Robotics for Harsh Environments: Subsea

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ROV at work in an underwater oil and gas field. Image: Frank van Mierlo

ROV at work in an underwater oil and gas field. Image: Frank van Mierlo

Ever tried to hold your breath for hours, up to 4km underwater to deploy, characterise or manipulate cabling or underwater infrastructure? It’s not something humans can do.

This article is part of a series about the usage of robots in harsh environments, written by post-doctoral robotics researcher Matthew Nancekievill. Find the first article, on nuclear environments, here.

Working for hours under up to 4 Km of water deploying characterising, or manipulating cabling or underwater infrastructure isn't something humans can do. It’s also big business, with the UK “digital” economy benefiting to the tune of £62.8 billion per annum and subsea electricity cables, for example from offshore windfarms, estimated to add £2.8 billion per annum to the UK economy [1]. Therefore, bring on the robots! 

This article is going to cover the various solutions used to monitor and maintain subsea infrastructure and where the technology is currently heading. You may already be predicting that robots will revolutionise the way that we work subsea...

The subsea environment

The diving limit for human divers is around the 100m range for “normal” operations. There are isolated incidences of divers going below this level using specialised mixed gas and high-pressure cylinders, but this is very rare and not to mention, incredibly dangerous. The need for specialised gas canisters and high-pressure cylinders is because every 10m of water down, the pressure on the body increases by one atmospheric pressure, which means your lungs don’t quite work the same and air has to be physically pushed into your lungs.

Offshore windfarm foundations are rarely over 50m underwater. However, the conditions around the base of each turbine can change drastically and dramatically. Currents, tides and storms can shift the sediment on the sea-bed which means that you are never quite sure what you will find and in what condition it is in until you go and look at them.

Offshore windfarms are the easy case, there are now approximately 450 subsea cables (according to the open source subsea cable map in the below figure), traversing the world’s oceans, which are mainly communication systems, although some small cables between islands also offer power. These cables can be up to 6km underwater and incredibly difficult to maintain. They are expensive to lay and expensive to fix but in today's world, they are of paramount importance to the economy and our communication & energy infrastructure. Almost 99% of internet traffic now passes through a subsea cable or two so when a fisherman accidentally drops an anchor on one, drags one with a net, or a shark fancies a nibble it is a race against time to sort it out.

Subsea cable map (that we know of...)

Just a quick word, although it is an article in its own right, this reliance on subsea cables is of particular interest to intelligence agencies across the world, each trying to get the upper hand in tapping the communications, practising destroying certain important cables (in the case of war) or laying secret cables as back-up that no other intelligence agency knows about.

Current Practices

Many of the tasks associated with offshore wind-farms are carried out by human workers. This includes fixing the turbines to the sea-bed, as well as maintaining and constantly characterising them. These mean long hours in difficult, low visibility conditions operating machinery that requires a huge amount of skill to operate on dry land, let alone underwater!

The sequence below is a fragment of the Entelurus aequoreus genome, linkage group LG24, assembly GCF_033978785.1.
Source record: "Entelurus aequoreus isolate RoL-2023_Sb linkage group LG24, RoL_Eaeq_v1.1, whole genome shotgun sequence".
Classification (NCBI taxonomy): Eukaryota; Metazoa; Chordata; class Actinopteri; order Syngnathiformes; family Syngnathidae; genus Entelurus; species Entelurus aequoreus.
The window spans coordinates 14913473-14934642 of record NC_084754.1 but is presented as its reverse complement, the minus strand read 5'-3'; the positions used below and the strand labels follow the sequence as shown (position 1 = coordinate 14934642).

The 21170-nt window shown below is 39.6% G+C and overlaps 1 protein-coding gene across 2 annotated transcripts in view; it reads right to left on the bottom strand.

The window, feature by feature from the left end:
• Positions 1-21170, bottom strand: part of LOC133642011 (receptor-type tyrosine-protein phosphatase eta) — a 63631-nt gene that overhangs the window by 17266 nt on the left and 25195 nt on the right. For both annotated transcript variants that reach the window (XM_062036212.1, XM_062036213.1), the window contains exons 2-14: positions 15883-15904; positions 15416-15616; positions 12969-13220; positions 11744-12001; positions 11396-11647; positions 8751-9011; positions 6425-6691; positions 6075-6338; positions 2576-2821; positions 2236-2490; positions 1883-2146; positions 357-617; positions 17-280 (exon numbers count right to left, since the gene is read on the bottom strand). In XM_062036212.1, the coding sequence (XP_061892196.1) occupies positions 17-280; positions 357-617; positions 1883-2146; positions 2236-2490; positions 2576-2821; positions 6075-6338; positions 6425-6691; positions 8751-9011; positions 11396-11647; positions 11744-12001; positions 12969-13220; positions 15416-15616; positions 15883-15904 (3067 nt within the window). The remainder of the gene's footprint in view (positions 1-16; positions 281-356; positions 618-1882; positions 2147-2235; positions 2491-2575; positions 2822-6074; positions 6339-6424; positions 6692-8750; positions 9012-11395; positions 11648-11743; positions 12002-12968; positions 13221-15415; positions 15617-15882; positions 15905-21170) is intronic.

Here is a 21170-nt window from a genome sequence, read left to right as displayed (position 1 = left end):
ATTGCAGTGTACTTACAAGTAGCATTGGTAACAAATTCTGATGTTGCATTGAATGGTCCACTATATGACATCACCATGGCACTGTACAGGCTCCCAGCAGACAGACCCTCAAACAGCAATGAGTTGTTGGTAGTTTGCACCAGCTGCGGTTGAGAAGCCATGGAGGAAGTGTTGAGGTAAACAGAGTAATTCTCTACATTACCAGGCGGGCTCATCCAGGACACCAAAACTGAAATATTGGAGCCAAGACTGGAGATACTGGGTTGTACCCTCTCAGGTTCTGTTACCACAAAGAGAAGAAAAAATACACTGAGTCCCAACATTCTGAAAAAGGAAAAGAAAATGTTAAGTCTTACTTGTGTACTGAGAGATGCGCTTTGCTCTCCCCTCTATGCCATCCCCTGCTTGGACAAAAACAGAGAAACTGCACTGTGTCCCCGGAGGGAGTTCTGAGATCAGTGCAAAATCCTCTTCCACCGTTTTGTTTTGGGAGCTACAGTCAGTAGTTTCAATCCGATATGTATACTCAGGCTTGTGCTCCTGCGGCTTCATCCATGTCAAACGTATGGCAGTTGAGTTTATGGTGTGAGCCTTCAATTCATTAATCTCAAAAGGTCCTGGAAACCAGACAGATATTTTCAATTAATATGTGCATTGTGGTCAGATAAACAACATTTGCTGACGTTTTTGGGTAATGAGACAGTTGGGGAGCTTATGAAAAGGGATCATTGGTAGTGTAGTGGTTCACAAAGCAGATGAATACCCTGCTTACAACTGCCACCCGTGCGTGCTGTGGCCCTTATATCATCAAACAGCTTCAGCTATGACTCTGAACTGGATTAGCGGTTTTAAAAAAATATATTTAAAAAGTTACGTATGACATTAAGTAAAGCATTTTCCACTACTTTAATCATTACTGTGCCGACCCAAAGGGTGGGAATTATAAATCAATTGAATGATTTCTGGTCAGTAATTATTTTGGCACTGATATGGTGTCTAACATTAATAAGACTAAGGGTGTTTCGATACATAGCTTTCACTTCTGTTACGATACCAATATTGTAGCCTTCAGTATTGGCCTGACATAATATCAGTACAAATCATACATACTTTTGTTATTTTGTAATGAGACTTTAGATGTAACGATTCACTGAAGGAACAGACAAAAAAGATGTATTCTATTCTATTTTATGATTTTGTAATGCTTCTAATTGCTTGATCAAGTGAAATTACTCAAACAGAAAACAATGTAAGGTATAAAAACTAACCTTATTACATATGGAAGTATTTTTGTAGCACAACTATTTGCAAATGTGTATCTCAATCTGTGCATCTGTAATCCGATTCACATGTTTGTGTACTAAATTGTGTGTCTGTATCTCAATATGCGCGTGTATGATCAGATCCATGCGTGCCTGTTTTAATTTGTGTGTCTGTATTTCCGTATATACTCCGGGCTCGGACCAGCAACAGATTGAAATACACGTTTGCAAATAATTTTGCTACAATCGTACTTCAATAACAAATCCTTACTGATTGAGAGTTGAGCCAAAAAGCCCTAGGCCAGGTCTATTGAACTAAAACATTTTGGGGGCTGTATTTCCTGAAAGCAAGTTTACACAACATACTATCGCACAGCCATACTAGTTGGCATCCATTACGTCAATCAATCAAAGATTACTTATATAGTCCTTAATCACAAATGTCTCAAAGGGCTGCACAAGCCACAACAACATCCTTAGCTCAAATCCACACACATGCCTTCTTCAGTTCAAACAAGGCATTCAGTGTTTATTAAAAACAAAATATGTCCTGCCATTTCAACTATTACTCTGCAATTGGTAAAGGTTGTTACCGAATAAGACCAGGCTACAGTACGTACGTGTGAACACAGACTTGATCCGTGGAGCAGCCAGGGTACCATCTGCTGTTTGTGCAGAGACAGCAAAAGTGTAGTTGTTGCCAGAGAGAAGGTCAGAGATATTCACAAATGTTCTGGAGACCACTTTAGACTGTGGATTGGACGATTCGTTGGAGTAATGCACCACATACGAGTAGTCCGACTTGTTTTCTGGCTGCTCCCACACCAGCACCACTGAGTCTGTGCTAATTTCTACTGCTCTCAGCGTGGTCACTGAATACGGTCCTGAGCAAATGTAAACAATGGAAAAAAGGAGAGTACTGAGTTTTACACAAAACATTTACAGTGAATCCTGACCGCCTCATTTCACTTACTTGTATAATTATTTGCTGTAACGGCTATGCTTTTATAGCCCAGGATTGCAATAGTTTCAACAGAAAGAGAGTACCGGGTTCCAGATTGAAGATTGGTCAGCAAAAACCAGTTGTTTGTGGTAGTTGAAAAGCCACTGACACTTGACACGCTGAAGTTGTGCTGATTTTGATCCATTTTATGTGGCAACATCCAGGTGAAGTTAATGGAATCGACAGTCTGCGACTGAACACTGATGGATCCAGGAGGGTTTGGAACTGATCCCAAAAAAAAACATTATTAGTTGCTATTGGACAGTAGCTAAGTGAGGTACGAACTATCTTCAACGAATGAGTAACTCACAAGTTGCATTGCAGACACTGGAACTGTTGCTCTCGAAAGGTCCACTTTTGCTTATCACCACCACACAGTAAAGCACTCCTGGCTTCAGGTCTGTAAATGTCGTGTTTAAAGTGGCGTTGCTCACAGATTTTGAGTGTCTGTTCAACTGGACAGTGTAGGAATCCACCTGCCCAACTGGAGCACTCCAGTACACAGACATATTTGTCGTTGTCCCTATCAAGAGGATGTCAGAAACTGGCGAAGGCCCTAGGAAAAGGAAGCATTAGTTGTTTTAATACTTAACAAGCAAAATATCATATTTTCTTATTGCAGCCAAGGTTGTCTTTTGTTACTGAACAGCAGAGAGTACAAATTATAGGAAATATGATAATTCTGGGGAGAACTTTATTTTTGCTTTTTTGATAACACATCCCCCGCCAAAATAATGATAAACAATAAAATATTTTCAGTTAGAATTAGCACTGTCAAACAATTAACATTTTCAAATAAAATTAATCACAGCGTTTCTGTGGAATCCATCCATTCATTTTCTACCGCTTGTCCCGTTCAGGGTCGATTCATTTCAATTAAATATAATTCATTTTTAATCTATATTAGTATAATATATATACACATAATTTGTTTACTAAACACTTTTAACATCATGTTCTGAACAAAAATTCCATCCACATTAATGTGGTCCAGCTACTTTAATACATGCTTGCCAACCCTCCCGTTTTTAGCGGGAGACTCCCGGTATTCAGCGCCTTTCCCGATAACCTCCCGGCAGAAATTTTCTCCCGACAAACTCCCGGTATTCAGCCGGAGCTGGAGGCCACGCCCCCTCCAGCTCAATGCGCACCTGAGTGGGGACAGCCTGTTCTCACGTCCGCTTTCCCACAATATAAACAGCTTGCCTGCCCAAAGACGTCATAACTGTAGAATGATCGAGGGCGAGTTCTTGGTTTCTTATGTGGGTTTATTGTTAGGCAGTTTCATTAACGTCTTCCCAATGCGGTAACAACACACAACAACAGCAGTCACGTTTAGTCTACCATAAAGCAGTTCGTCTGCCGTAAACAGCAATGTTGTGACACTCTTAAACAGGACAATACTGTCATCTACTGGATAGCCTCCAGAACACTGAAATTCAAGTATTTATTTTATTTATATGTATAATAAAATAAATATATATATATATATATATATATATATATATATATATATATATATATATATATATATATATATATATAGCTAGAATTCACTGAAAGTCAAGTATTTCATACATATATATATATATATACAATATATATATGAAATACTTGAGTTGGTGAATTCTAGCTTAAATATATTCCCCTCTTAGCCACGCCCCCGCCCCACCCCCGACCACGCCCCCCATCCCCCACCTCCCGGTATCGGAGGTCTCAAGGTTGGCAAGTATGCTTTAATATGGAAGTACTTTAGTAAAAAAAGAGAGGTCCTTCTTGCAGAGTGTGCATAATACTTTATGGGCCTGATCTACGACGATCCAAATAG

However, undersea internet, telecommunication, and power cables can be anywhere up to about 4km underwater, meaning there is no chance that human workers can get anywhere near them. Therefore, specialist “cable-fixing” boats need to locate breaks or other issues, send down a highly complex ROV (for depths up to 2km). Alternatively, the cable needs to be physically hooked up sea-bed and be fixed on the boat, before being lowered back to the sea-bed.

Example cable break locator and retriever, the Hector ROV. Yes, that’s a fully-fledged crane required to lower it into the water.

Robots in Subsea environment

All of this means that robots can be deployed to reduce the hazard to human workers, work more effectively, and carry out previously impossible tasks. There are many different classes of underwater ROVs, these classes are sometimes argued about with many ROVs spanning across multiple of the class definitions, but a summary of the approximate classes is as follows [2,3]:

  • Micro - Typically these are the smallest and most light-weight ROVs. Primarily designed for visual inspection of hard to reach areas that are currently characterised by human divers such as underwater pipelines, cavities, and smelly sewers.
  • Mini - I like to feel like there is a large overlap with micro ROVs as these are often inspection vehicles that offer support to human divers or remove them from unsafe environments in enclosed areas such as underwater caves/mining shafts or at larger depths such as wind-farm foundations. More powerful than micro ROVs, they can deal with general ocean currents and can be deployed by a single person.
  • General - My favourite name of a class of ROV as it gives no indication as to what it does... This is where we start to interact with the environment with various basic manipulators and survey tools such as sonar up to depths of approximately 1km. We are still in the domain of inspection and monitoring, but the environment is becoming more challenging.
  • Inspection Class - As the name suggests, these ROVs are used for even more inspection, but we are talking much better equipped and packed with sensor payloads and manipulators for small object manipulation and characterisation.
  • Light Work Class- This is where we start to get heavy-duty. Light Work Class ROVs will require a decent-sized crane to lower into the ocean where it can travel up to 2-3km underwater to offer manipulation of subsea infrastructure. Typical less than 50 hp in terms of propulsion output.
  • Heavy Work Class - You can quadruple the power of the Light Work Class, operate at up to 4km and have at minimum two manipulators.
  • Trenching & Burial - Greatest power ROVs (within this class system). Tend to carry equipment such as cable laying sleds, working at depths up to 6km, these are the big guns that require whole teams and boats to operate yet enable you to read this article anywhere in the world!